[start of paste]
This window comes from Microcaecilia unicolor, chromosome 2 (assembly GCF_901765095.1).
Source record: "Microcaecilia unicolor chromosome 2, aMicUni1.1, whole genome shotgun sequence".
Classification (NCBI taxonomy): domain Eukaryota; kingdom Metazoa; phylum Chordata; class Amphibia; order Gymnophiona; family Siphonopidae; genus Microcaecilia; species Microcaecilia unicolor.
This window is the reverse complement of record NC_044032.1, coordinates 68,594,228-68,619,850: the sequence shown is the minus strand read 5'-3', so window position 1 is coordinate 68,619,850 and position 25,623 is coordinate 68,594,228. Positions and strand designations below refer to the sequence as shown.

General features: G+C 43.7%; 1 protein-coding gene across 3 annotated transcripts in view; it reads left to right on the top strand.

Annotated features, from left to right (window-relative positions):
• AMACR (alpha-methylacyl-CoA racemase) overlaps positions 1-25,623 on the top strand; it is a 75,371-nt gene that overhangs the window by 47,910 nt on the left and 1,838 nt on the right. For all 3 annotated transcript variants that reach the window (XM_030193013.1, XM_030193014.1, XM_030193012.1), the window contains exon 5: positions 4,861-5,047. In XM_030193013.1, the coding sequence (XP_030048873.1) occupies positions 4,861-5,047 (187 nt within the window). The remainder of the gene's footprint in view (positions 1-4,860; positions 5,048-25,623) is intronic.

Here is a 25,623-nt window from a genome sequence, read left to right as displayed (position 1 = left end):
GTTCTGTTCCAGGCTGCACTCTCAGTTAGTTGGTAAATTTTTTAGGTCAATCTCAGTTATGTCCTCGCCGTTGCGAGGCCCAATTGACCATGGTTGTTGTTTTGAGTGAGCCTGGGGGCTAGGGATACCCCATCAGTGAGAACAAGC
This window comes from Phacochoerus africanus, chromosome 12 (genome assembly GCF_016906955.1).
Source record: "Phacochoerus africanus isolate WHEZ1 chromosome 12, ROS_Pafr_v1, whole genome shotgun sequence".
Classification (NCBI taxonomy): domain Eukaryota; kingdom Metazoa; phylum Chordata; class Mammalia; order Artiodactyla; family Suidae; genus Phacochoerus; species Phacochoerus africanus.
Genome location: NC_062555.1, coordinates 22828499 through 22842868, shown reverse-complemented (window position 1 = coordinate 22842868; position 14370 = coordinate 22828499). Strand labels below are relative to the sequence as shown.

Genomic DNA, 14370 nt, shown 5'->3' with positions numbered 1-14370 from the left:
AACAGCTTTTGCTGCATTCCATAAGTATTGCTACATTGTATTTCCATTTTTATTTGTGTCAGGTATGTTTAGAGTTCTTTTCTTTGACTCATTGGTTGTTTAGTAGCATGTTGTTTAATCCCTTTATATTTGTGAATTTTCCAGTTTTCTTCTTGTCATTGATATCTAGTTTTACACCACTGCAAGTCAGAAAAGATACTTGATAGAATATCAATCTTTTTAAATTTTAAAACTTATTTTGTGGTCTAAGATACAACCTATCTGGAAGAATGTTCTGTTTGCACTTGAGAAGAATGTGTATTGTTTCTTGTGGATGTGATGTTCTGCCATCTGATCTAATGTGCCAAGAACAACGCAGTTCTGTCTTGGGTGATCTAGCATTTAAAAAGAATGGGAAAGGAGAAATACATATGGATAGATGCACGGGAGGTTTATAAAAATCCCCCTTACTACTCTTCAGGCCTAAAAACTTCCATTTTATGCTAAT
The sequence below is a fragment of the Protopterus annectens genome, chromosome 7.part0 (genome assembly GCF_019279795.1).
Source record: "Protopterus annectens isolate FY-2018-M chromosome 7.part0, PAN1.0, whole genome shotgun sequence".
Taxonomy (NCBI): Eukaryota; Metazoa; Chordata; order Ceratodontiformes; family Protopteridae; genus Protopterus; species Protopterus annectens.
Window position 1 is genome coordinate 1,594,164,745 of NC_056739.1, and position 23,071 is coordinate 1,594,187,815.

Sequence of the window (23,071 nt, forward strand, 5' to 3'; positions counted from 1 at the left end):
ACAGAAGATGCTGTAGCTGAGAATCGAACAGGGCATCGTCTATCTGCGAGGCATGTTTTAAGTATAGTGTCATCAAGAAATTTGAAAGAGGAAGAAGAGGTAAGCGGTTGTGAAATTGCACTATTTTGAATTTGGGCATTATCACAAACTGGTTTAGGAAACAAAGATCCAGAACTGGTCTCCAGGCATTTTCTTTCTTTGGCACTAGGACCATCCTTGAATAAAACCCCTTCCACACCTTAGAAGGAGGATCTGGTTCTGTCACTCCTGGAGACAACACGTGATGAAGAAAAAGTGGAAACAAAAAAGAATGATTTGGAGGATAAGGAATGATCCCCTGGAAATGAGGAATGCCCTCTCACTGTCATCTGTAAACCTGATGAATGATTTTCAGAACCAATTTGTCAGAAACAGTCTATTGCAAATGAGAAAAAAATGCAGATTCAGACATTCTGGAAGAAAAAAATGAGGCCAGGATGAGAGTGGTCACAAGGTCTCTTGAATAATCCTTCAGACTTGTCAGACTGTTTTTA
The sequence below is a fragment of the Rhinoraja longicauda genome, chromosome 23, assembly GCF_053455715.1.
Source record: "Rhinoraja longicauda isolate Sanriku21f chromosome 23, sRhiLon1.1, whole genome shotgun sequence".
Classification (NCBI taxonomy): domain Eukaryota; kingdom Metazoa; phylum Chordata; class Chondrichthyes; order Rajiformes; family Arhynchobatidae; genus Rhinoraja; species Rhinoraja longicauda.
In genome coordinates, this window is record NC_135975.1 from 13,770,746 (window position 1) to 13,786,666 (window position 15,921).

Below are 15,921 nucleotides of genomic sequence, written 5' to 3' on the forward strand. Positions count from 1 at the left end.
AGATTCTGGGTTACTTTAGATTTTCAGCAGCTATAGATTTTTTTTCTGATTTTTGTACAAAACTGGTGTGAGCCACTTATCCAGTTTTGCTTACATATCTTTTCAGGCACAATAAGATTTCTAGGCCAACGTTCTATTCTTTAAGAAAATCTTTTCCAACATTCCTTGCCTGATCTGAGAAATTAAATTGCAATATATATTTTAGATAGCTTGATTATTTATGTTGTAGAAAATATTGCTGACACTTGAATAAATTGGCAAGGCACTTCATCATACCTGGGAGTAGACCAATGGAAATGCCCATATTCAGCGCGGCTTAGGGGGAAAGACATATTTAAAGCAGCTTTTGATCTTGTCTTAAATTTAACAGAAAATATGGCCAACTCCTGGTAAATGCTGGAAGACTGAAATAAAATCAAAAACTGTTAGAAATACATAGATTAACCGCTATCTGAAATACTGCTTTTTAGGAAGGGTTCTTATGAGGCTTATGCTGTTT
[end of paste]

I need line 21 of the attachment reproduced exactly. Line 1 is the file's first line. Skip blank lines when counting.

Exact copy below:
ACAGAAGATGCTGTAGCTGAGAATCGAACAGGGCATCGTCTATCTGCGAGGCATGTTTTAAGTATAGTGTCATCAAGAAATTTGAAAGAGGAAGAAGAGGTAAGCGGTTGTGAAATTGCACTATTTTGAATTTGGGCATTATCACAAACTGGTTTAGGAAACAAAGATCCAGAACTGGTCTCCAGGCATTTTCTTTCTTTGGCACTAGGACCATCCTTGAATAAAACCCCTTCCACACCTTAGAAGGAGGATCTGGTTCTGTCACTCCTGGAGACAACACGTGATGAAGAAAAAGTGGAAACAAAAAAGAATGATTTGGAGGATAAGGAATGATCCCCTGGAAATGAGGAATGCCCTCTCACTGTCATCTGTAAACCTGATGAATGATTTTCAGAACCAATTTGTCAGAAACAGTCTATTGCAAATGAGAAAAAAATGCAGATTCAGACATTCTGGAAGAAAAAAATGAGGCCAGGATGAGAGTGGTCACAAGGTCTCTTGAATAATCCTTCAGACTTGTCAGACTGTTTTTA